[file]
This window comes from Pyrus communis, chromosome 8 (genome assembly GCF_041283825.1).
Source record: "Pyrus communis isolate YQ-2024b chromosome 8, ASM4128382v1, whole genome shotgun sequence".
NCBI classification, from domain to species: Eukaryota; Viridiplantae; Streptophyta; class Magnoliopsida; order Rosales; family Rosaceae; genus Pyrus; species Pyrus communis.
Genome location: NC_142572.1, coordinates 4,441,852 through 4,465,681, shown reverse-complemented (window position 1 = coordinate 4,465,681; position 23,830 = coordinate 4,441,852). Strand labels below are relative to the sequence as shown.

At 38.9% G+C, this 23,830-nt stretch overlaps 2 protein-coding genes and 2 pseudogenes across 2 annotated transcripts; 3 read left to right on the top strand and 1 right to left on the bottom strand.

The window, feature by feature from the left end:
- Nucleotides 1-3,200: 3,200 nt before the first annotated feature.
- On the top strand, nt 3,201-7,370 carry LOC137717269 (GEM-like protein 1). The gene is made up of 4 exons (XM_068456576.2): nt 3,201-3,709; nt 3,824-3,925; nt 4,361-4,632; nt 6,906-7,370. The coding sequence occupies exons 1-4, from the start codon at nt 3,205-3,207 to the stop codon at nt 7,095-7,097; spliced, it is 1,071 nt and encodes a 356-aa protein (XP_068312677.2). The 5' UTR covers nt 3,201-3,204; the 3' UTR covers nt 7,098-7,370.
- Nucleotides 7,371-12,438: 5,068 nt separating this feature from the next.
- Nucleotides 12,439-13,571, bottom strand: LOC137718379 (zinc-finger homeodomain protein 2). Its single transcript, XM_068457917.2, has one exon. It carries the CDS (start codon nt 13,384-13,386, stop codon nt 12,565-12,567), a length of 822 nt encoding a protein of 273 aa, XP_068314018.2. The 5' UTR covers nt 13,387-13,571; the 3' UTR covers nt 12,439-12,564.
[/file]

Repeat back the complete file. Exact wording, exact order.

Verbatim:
This window comes from Pyrus communis, chromosome 8 (genome assembly GCF_041283825.1).
Source record: "Pyrus communis isolate YQ-2024b chromosome 8, ASM4128382v1, whole genome shotgun sequence".
NCBI classification, from domain to species: Eukaryota; Viridiplantae; Streptophyta; class Magnoliopsida; order Rosales; family Rosaceae; genus Pyrus; species Pyrus communis.
Genome location: NC_142572.1, coordinates 4,441,852 through 4,465,681, shown reverse-complemented (window position 1 = coordinate 4,465,681; position 23,830 = coordinate 4,441,852). Strand labels below are relative to the sequence as shown.

At 38.9% G+C, this 23,830-nt stretch overlaps 2 protein-coding genes and 2 pseudogenes across 2 annotated transcripts; 3 read left to right on the top strand and 1 right to left on the bottom strand.

The window, feature by feature from the left end:
- Nucleotides 1-3,200: 3,200 nt before the first annotated feature.
- On the top strand, nt 3,201-7,370 carry LOC137717269 (GEM-like protein 1). The gene is made up of 4 exons (XM_068456576.2): nt 3,201-3,709; nt 3,824-3,925; nt 4,361-4,632; nt 6,906-7,370. The coding sequence occupies exons 1-4, from the start codon at nt 3,205-3,207 to the stop codon at nt 7,095-7,097; spliced, it is 1,071 nt and encodes a 356-aa protein (XP_068312677.2). The 5' UTR covers nt 3,201-3,204; the 3' UTR covers nt 7,098-7,370.
- Nucleotides 7,371-12,438: 5,068 nt separating this feature from the next.
- Nucleotides 12,439-13,571, bottom strand: LOC137718379 (zinc-finger homeodomain protein 2). Its single transcript, XM_068457917.2, has one exon. It carries the CDS (start codon nt 13,384-13,386, stop codon nt 12,565-12,567), a length of 822 nt encoding a protein of 273 aa, XP_068314018.2. The 5' UTR covers nt 13,387-13,571; the 3' UTR covers nt 12,439-12,564.